Storage Live Migration is something we Hyper-V guys only got in Server 2012 and it was one of the features I wanted the most after watching jealously as VMware guys storage vMotion .vhdks since George Bush was in office (or was it Clinton?).
I use Live Migration all the time during maintenance cycles and such, but pushing .vhdx hard drives around is more of a rare event for me.
Until now. See, I’ve got a new, moderately-performing array, a Nimble CS260 + an EL-125 add-on SAS shelf. It’s the same Nimble I abused in my popular January bakeoff blog post, and I’m thrilled to finally have some decent hybrid storage up in my datacenter.
However before I can push the button or press enter at the end of a cmdlet and begin the .vhdx parade from the land of slow to the promised land of speed, I’ve gotta worry about my switch.
You see, I’ve got another dinosaur in the rack just below the Nimble: a Cisco 6509e with three awful desktop-class blades, two Sup-720 mods in layer 3 and with HSRP, and then, the crown jewels of the fleet: two WS-X6748-GE-TX, where all my Hyper-V hosts & two SAN arrays are plugged in, each of them with two port-groups each with 20Gb/s fabric capacity.
Ahhh, the 6509: love it or hate it, you can’t help but respect it. I love it because it’s everything the fancy-pants switches of today are not: huge, heavy, with shitty cable management, extremely expensive to maintain (TAC…why do you hurt me even as I love you?), and hungry for your datacenter’s amperage.
I mean look at this thing, it gobbles amps like my filer gobbles spindles for RAID-DP:
325 watts per 6748, or, just about 12 watts less than my entire home lab consumes with four PCs, two switches, and a pfSense box. The X6748s are like a big block V8 belching out smoke & dripping oil in an age of Teslas & Priuses…just to get these blades into the chassis forced me to buy a 220v circuit & to achieve PSU redundancy required heavy & loud 3,000 watt supplies.
The efficiency nerd in me despises this switch for its cost & its Rush Limbaugh attitude toward the environment, yet I love it because even though it’s seven or eight years old, it’s only just now (perhaps) hitting the downward slope on my cost/performance bell curve. Even with those spendy power supplies and with increasing TAC costs, it still gives me enough performance thanks to this design & Hyper-V’s converged switching model:
Now MIke Laverick, all-star VMware blogger & employee, has had a great series of posts lately on switching and virtualization. I suggest you download them to your brain stat if you’re a VMware shop; especiallythe ones enabling netflow on your vSwitch & installing a vApp Scrutinizer, the new distributed switch features offered in ESXi 5.5 and migrating from standard to distributed switches. Great stuff there.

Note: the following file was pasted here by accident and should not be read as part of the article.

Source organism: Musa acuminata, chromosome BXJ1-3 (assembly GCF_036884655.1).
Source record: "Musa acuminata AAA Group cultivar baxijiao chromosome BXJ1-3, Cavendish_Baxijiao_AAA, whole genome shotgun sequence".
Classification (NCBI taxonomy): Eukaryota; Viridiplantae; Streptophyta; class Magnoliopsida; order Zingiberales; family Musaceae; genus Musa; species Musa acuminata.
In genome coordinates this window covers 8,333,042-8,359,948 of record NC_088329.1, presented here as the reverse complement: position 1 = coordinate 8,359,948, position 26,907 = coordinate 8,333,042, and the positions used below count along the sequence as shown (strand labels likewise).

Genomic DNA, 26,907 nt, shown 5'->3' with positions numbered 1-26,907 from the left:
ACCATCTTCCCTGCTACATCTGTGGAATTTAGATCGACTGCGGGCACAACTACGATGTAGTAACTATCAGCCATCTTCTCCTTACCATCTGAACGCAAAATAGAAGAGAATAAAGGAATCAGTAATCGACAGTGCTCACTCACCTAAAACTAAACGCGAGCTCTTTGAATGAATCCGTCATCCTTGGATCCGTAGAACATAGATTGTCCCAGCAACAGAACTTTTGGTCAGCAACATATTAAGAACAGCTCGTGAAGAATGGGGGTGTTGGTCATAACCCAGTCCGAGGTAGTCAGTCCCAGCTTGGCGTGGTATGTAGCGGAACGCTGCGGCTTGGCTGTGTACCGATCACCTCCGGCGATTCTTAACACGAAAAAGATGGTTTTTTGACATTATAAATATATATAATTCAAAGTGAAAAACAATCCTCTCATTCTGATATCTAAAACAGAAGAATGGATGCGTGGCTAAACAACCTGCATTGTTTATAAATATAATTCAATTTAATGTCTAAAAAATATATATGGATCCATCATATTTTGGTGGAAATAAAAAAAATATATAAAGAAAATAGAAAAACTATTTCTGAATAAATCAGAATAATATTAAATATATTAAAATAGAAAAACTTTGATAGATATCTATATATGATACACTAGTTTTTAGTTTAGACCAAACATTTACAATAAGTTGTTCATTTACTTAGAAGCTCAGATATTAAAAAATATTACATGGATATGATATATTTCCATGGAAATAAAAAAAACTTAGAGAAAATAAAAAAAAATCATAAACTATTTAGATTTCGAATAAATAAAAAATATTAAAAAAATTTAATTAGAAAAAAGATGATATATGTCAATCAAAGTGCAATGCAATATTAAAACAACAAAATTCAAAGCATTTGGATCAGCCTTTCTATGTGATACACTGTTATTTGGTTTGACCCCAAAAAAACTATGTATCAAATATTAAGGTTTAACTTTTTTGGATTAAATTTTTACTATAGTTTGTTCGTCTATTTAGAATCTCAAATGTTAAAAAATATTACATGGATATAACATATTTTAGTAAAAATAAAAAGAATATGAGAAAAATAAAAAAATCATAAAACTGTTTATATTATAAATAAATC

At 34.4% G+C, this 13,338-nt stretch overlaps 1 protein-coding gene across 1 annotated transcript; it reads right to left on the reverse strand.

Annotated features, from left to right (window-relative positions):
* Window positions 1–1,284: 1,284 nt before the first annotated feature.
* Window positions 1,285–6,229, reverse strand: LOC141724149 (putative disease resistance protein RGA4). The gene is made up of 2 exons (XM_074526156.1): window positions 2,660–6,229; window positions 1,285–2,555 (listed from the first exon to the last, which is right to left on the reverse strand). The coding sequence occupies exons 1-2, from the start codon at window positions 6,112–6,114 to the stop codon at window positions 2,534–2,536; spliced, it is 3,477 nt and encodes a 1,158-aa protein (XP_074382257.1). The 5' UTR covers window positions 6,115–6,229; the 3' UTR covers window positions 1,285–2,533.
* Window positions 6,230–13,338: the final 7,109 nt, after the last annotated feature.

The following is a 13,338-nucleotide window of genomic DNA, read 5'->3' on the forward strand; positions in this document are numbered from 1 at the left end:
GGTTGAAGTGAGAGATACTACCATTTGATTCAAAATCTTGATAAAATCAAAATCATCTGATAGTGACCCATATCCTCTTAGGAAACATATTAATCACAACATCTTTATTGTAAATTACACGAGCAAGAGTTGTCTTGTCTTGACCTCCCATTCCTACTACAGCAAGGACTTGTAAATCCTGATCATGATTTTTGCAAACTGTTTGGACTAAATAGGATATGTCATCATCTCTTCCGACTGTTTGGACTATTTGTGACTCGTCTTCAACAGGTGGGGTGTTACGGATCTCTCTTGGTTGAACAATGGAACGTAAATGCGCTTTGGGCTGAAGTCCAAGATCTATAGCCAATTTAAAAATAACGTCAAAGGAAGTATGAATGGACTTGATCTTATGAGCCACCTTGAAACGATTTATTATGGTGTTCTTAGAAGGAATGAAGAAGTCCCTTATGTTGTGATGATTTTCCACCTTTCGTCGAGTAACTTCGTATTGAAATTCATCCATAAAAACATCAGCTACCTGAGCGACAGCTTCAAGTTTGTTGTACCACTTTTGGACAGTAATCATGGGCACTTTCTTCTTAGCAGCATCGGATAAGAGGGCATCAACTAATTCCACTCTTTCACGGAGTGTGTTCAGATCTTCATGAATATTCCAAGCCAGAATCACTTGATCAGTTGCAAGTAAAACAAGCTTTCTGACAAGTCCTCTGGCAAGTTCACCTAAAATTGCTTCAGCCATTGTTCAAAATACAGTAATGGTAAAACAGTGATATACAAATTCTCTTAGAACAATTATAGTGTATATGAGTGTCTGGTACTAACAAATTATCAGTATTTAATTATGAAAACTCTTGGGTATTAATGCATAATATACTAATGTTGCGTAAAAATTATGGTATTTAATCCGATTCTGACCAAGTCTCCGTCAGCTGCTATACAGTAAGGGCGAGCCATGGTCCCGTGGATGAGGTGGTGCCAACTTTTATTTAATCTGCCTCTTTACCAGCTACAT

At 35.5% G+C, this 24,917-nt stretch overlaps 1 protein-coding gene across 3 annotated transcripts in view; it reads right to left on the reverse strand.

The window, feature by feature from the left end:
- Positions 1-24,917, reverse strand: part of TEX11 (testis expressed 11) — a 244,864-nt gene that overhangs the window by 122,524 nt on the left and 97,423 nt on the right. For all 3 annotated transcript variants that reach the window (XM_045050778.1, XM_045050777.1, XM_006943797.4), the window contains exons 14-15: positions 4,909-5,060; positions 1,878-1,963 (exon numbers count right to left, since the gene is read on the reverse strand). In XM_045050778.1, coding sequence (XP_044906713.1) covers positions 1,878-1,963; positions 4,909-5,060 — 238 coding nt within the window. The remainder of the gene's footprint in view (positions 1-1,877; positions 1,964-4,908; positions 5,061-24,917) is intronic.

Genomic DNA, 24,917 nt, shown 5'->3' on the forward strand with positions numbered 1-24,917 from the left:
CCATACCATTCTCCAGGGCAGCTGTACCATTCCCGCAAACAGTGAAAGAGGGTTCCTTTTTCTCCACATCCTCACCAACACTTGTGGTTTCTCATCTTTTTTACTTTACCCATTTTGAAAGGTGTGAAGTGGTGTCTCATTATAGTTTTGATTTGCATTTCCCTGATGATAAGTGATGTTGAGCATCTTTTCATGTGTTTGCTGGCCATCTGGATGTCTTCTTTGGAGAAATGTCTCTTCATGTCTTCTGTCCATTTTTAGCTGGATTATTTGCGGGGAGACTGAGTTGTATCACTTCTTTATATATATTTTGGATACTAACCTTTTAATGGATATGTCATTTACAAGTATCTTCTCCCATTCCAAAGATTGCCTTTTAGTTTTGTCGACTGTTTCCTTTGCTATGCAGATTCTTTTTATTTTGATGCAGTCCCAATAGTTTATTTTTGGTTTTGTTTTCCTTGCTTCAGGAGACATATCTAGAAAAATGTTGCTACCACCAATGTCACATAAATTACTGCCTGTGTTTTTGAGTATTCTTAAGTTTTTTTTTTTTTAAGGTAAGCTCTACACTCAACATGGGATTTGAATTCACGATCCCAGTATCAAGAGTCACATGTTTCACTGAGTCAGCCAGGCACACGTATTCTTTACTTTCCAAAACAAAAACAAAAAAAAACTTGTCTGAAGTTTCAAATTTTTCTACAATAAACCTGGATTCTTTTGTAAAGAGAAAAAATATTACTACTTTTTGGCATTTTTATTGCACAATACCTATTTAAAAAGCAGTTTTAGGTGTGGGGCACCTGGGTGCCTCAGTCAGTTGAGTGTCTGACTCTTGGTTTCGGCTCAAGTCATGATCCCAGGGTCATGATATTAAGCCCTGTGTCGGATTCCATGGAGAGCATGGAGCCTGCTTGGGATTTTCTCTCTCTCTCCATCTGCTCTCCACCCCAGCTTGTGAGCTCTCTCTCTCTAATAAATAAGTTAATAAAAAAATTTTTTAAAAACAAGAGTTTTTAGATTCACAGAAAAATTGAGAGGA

But if you’re at all interested in Hyper-V and/or haven’t gone to 10/40Gig yet and want to wring some more out of your old 5e patch cables, Hyper-V’s converged switching model is a damned fine option. Essentially a Hyper-V converged switch is a L2/L3 virtual switch fabricated on top of a Microsoft multiplexor driver that does GigE NIC teaming on the parent partition of your Hyper-V host.
This is something of a cross between a physical and logical diagram and it’s a bit silly and cartoonish, but a fair representation of the setup:
So this is the setup I’ve adopted in all my Hyper-V instances….it’s the setup that changed the way we do things in Hyper-V 3.0, it’s the setup that allows you to add/subtract physical NIC adapters or shutdown Cisco interfaces on the fly, without any effect on the vNICs on the host or the vNICs on the guest. It is one of the chief drivers for my continuing love affair with LACP, but you don’t need an LACP-capable switch to use this model; that’s what’s great about the multiplexor driver.
It’s awesome and durable and scalable and, oh yeah, you can make it run like a Supercharged V-6. This setup is tunable!
Distributed Switching & Enhanced LACP got nothing on converged Hyper-V switching, and that is all the smack I shall talk.
Now sharp readers will notice two things: #1 I’ve oversubscribed the 6748 blades (the white spaces on the switch diagram are standard virtual switches, iSCSI HBAs for host/guests and these switches function just like the unsexy Standard switch in ESXi) and #2 just because you team it doesn’t mean you can magically make 8 1GbE prots into a single 8 Gb interface.
Correct on both counts, which is why I have to at least give the beastly old 6509 some consideration. It’s only got 20Gb/s of fabric bandwidth per 24 port port-group. Best to test before I move my .vhdxs.
In part 2, I’ll show you in detail some of those tests. In the meantime, here’s some of my Netflows & results from some tests I”m running ahead of moves this weekend.